A note about The Cuddlywumps Chronicles

This blog is written and maintained by Miss Cuddlywumps, a fluffy-tailed calico cat who is both classically educated and familiar with mysteries. She receives creative input from the Real Cats and clerical assistance from She of Little Talent (old SoLT, a.k.a. Roby Sweet). Comments or complaints should be addressed to Miss C rather than to old SoLt (Ms. Sweet). Ms. Sweet accepts no responsibility for Miss C's opinions.

Friday, January 30, 2015

The Case of the Cat Mummies That Became Fertilizer

Mummy of a cat (not from Beni Hasan).
Georg Ebers illustration from
Vol. 1, 1878.
CCBY-SA 2.5, via Wikimedia Commons.

You have probably heard about how the ancient Egyptians venerated cats, so much so that probably millions of cats were mummified and buried in large cat cemeteries (more on this in a future post). Unfortunately, some of the 19th-century humans who discovered many of these cemeteries did not see the mummies as worthy of much respect, or even of much thought. Today’s post is about the strange case of the cat mummies of Beni Hasan.

An amazing find

In 1888, a farmer was plowing a field near Beni Hasan in central Egypt (about halfway between Cairo and Thebes) when he discovered something unusual. The unusual thing turned out to be a large cat cemetery, filled with the mummies of tens of thousands of cats. By one account, there were over 200,000 mummified animals, mostly cats but also mongooses, dogs, and foxes. By other accounts, there were 80,000, 100,000, or 300,000 animal mummies. The cemetery was associated with a temple of the lioness goddess Pakhet, who was a goddess of war and whose name, appropriately, means “She Who Scratches.”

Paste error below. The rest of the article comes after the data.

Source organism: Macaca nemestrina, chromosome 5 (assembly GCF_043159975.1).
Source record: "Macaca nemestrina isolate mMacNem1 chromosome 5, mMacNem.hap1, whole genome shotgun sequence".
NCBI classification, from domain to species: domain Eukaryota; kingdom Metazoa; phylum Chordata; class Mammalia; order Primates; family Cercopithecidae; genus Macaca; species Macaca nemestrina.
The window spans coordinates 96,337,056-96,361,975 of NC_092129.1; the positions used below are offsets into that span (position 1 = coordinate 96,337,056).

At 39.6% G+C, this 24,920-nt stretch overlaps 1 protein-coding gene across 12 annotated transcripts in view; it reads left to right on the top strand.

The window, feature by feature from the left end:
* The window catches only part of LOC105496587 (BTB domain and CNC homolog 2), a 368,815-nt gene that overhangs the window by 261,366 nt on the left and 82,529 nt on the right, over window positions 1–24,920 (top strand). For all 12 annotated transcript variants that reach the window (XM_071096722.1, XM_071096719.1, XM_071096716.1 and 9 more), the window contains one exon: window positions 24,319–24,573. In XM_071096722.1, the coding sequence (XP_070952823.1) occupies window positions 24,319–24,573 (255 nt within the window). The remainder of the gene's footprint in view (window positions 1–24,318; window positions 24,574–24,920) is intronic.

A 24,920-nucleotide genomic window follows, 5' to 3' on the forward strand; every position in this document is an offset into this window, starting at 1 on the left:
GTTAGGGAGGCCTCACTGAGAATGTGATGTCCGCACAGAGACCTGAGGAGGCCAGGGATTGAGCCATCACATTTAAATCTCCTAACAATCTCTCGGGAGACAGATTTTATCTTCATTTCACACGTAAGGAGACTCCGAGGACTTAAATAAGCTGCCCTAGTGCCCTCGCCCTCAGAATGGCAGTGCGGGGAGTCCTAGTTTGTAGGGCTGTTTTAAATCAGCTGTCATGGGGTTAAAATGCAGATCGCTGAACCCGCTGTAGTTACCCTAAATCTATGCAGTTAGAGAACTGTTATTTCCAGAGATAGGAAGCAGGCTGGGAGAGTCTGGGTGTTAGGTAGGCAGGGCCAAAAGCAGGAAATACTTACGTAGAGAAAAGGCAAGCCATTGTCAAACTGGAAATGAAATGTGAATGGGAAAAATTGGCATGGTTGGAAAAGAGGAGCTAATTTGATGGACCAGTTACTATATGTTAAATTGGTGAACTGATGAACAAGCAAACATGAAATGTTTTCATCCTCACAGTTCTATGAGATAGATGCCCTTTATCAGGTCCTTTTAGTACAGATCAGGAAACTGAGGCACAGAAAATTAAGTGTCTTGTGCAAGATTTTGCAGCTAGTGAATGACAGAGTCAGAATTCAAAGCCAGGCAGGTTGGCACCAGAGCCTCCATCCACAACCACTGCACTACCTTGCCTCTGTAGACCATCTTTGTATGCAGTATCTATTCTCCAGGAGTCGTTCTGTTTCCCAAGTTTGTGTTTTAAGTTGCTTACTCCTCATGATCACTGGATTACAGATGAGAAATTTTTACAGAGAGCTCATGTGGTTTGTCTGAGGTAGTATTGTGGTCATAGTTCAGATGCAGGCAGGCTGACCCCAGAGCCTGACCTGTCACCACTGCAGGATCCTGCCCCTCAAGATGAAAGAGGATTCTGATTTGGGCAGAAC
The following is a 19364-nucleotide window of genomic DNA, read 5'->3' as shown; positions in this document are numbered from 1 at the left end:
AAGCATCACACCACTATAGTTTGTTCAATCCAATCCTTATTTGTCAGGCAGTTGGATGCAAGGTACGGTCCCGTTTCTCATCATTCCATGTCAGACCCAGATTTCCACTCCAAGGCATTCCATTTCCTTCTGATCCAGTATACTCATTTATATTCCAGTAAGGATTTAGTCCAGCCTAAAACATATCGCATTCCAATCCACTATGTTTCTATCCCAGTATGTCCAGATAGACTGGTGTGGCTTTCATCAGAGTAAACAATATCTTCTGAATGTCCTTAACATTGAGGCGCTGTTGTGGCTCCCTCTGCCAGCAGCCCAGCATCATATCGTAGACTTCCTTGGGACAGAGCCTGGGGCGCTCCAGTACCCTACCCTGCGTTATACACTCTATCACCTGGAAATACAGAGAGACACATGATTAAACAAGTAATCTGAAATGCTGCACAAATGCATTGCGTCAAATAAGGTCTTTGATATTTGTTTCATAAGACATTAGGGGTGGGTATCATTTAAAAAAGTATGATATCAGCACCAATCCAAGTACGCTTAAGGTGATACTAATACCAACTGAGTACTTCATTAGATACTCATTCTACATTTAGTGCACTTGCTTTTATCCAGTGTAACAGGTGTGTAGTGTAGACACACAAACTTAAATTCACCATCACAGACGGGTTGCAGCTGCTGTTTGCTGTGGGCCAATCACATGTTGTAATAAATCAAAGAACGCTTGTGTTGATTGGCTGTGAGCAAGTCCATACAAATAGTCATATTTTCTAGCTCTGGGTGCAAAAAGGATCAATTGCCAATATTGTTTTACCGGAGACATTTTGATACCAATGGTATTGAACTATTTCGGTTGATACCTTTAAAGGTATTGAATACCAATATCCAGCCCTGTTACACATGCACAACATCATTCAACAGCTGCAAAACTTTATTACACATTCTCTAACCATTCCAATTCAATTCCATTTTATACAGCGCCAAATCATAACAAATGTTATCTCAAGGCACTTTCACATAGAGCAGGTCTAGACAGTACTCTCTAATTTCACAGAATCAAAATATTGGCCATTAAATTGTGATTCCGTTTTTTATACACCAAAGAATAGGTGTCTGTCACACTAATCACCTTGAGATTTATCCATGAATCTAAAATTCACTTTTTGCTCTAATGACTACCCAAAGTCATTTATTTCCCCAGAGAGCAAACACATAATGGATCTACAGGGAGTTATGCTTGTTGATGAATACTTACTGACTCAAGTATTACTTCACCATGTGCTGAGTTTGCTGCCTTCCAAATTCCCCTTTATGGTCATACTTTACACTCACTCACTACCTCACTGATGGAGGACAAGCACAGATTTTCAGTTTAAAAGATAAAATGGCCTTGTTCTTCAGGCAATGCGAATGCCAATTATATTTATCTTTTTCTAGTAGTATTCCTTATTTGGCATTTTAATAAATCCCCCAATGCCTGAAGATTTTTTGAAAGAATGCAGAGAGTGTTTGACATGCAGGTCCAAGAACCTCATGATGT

An exciting archaeological find destined to provide researchers and an eager public with troves of information about ancient Egypt and the cat’s place there, no?

Well, not exactly (though the title of this post probably told you that).

Selling the "goods"

Instead, the cemetery was thoroughly plundered. An Egyptologist named William Martin Conway was able to visit the site and wrote about the ongoing plundering. The stench was enormous, he said, and the site became littered with bits of mummy cloth, bones, and fur. Children collected some of the more attractive mummies and sold them to tourists. Some of the bones were used as tooth powder.

But most of these mummies, at least 19 tons of them, were shipped to Liverpool, England, where they were ground up and sold as fertilizer. They fetched a price of four British pounds a ton, or nearly $11,000 total in today’s money (conversion by Historical Currency Conversions).

We have read in various places that some or one or none of the cat mummies from Beni Hasan ended up in either the British Museum or London’s Natural History Museum, but so far we have not been able to track down the truth.


 Lamb, D.S. 1901. “Mummification, Especially of the Brain.” American Anthropologist 3 (2): 294–307.

Malek, Jaromir. 1993. The Cat in Ancient Egypt. London: British Museum Press.

Tabor, Roger. 1991. Cats: The Rise of the Cat. London: BBC Books.

Wikipedia. “Cats in Ancient Egypt.”

Wednesday, January 28, 2015

Lion and Snake by Delacroix

Wordless Wednesday

Lion and Snake.
Watercolor heightened with gum.
Painting by French artist Eugène Delacroix (1798–1863).
The Walters Art Museum, Baltimore.